NeuCo’s software, for example, optimizes fuel and air distribution for a coal plant’s boilers. Boilers are essential to the overall efficiency and performance of coal-fired plants. Too much air and the plant generates costly and unnecessary emissions, while too little air leaves unburned coal and wastes fuel. more> http://goo.gl/MzSYEC

The World’s Doomsday Water Cycle

By Carl Pope – California is not unique in experiencing a destructive feedback loop in which declining water resources are devoted to energy production, and energy is required to transport water where it is increasingly scarce.

Throughout much of the U.S. and the world, we manage water and energy as if they were unrelated. In reality, they are Siamese twins. The energy-water feedback loop is even worse in emerging economies, where energy production siphons more water, and water delivery requires more power.

The cycle of waste can be arrested in much of the world, however. Wind and solar energy not only reduce carbon emissions, they reduce the amount of water devoted to energy production. more> http://tinyurl.com/n5lnw24

Updates from GE

Gimme Shelter: This Microgrid Could Fight Massive Winter Storms
GE – Ever since Hurricane Sandy ravaged the area two years ago, engineers and local power authorities have been looking for tools to soften the weather’s blows.

Last December, National Grid, Clarkson University, GE Energy Consulting, and Nova Energy Specialists started working on a functional design of a resilient electrical micro-grid for the Village of Potsdam located in New York State, near the Canadian border.

If built – the funding right now only covers the feasibility study – it would supply key local business and emergency facilities with power during extreme weather, geomagnetic storms and crippling events similar to the 2003 northeast blackout. It will rely on an underground power distribution network sheltered from the elements.

“This could be a blueprint for other towns and cities in New York and the U.S.,” says Beth LaRose, general manager of GE’s Energy Consulting business.

On most days, the microgrid could stay connected to the primary local power grid to help enhance the reliability of the system. It would kick in when bad weather strikes and allow Potsdam to disconnect from the grid during emergency, if necessary. more> http://tinyurl.com/kqq9g8d

Team developing new monitoring tools for hydropower generation

Queens Museum of Art | The Relief Map of the N...

Queens Museum of Art | The Relief Map of the New York City Water Supply System
(Photo credit: Chris Devers)

R&D – Instead of creating large amounts of power in one place—from large dams or even small turbines in water treatment plants—there’s value now in making tiny amounts of electricity anywhere there is a water source, from streams to water faucets.

Carnegie Mellon Univ.’s Diana Marculescu is leading a multidisciplinary team of industry and academic researchers to develop novel monitoring tools for placement and control of hydrokinetic generators throughout river systems nationwide. more> http://tinyurl.com/oc53cry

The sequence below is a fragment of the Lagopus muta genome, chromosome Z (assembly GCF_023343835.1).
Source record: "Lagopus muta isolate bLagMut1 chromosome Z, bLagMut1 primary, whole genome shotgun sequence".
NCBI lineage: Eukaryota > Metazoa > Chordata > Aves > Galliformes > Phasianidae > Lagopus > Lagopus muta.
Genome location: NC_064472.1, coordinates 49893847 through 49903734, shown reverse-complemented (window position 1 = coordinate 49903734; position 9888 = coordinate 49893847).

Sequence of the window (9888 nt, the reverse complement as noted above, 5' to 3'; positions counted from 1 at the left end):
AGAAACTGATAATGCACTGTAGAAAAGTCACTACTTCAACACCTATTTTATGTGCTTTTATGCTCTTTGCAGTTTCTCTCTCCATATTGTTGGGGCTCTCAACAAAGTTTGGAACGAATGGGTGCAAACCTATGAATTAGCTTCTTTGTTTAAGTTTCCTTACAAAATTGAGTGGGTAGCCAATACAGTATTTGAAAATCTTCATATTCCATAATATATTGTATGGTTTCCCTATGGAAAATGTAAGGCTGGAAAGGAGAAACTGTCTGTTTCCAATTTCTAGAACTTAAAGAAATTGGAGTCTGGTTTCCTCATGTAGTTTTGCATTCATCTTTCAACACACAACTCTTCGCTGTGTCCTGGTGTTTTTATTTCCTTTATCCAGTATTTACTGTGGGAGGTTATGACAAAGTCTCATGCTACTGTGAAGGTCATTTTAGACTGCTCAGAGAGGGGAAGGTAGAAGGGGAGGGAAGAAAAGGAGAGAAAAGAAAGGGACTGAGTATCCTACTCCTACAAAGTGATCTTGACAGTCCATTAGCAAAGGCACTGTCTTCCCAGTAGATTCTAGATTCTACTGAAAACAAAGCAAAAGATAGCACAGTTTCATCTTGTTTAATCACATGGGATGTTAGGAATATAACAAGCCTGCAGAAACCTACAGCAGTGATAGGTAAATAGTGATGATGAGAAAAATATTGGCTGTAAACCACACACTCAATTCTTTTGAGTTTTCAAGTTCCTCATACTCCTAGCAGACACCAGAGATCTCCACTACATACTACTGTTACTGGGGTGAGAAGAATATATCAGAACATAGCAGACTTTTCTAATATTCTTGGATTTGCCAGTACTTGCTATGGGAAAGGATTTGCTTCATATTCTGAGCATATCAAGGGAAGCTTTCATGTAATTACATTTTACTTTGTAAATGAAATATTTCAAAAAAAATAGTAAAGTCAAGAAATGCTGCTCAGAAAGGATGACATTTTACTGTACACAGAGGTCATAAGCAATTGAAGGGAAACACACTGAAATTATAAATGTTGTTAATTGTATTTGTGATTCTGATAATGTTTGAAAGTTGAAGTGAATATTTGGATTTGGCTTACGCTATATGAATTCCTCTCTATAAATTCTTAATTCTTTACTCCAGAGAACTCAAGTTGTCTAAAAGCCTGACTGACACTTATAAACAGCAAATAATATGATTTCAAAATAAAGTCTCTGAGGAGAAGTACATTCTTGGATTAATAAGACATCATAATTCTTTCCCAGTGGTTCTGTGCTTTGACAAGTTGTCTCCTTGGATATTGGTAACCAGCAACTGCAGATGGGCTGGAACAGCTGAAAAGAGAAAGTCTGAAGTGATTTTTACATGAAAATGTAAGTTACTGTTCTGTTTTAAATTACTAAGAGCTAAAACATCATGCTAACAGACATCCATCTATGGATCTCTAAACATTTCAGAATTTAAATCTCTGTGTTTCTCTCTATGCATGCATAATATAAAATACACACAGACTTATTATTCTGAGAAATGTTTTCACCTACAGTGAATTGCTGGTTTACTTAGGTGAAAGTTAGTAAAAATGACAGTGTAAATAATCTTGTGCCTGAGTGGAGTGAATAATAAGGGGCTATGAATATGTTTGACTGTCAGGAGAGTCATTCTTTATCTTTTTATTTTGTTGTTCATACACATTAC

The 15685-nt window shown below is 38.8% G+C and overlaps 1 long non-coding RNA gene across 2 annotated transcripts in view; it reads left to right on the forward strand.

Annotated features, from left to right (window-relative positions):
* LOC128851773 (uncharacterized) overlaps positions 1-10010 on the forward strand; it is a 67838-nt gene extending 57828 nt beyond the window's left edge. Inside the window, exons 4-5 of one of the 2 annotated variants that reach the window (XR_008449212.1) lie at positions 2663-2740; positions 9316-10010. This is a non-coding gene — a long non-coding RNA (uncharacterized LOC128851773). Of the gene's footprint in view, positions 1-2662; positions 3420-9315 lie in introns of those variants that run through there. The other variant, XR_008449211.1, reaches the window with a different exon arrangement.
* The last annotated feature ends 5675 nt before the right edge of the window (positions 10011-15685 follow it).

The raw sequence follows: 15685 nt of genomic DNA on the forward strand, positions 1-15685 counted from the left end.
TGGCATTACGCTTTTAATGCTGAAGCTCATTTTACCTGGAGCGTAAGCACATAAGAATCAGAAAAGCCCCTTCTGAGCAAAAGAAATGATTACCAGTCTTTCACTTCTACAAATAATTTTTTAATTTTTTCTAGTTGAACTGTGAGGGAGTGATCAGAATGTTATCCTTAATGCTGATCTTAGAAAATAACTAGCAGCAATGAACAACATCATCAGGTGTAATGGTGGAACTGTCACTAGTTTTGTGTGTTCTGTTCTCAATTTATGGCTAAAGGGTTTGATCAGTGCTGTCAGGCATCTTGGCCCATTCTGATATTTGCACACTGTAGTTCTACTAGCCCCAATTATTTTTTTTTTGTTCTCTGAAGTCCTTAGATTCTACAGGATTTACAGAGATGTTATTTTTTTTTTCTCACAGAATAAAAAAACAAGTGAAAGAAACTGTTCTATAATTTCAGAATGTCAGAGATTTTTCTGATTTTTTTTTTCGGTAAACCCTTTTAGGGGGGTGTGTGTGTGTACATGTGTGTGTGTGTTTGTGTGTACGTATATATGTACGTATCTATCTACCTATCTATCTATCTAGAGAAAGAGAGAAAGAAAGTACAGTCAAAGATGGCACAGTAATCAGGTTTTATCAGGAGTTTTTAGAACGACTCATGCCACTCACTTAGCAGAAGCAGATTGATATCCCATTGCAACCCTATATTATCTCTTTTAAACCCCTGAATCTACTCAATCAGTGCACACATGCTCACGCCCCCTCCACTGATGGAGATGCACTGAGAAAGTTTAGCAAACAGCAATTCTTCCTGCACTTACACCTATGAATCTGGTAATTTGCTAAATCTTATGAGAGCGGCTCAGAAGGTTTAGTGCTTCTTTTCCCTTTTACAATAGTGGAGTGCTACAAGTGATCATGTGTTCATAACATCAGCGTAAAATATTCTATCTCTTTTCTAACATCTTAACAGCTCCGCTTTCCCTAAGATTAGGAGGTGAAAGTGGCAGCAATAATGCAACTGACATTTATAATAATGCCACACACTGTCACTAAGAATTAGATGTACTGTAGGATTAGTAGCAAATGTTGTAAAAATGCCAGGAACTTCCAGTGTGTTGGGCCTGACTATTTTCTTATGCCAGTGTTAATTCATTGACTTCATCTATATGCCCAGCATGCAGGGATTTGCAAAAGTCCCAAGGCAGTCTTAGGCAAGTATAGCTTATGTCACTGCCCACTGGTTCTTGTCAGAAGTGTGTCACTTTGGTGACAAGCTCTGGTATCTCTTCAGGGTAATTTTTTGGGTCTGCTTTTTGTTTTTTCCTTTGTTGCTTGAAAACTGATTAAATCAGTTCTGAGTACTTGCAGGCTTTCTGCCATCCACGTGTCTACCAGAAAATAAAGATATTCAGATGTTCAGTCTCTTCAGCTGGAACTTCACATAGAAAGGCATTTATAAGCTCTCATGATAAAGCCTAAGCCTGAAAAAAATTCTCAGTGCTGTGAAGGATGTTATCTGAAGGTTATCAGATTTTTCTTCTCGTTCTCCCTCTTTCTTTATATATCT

Can Hydraulic Hybrids Compete With Electric Hybrids?

By Charles Murray – Hydraulic hybrid technology is, in broad theory, similar to electric hybrid technology. Instead of storing energy in a big lithium-ion battery, however, it uses a hydraulic pump-motor, reservoir, and accumulator in combination with an internal combustion engine. Energy is stored in the accumulator by using hydraulic fluid to compress a gas, usually nitrogen. During acceleration, the stored energy from the accumulator helps launch the vehicle. The big advantages are that a hydraulic hybrid is far more efficient than an electric hybrid at capturing braking energy, and that it eliminates the need for a costly lithium-ion battery. more> http://tinyurl.com/l9x7nbt


The chemistry of color

R&D – “If you have blue anything€”blue plastic, a blue car, blue clothes€”it comes from copper phthalocyanine,” says asst. chemistry prof. Trisha Andrew, Univ. of Wisconsin-Madison (UW-Madison).

“The cool thing about organic solar cells is that you can make very thin films out of them because they’re brightly colored, due to the fact that the dye absorbs a lot of light. In fact, organic dyes absorb the most light out of any material out there.” more> http://tinyurl.com/lo4rzhl

Can Climate Skeptics Save the Planet?

By Ted Nordhaus and Michael Shellenberger – Twenty-five years of efforts to cap and reduce global emissions have utterly failed. Two decades of heavy subsidies for renewable energy have not had any measurable success moving the needle on emissions or clean energy. We will, in the decades to come, be living on a hotter planet. How much hotter will depend on what we do now.

The only countries in the world that have moved to zero-carbon energy at the rapid pace that would be required to keep emissions close to 450 ppm are France and Sweden. Both did so by moving to nuclear, and to a lesser extent hydro-electric, energy. more> http://tinyurl.com/ke2g43t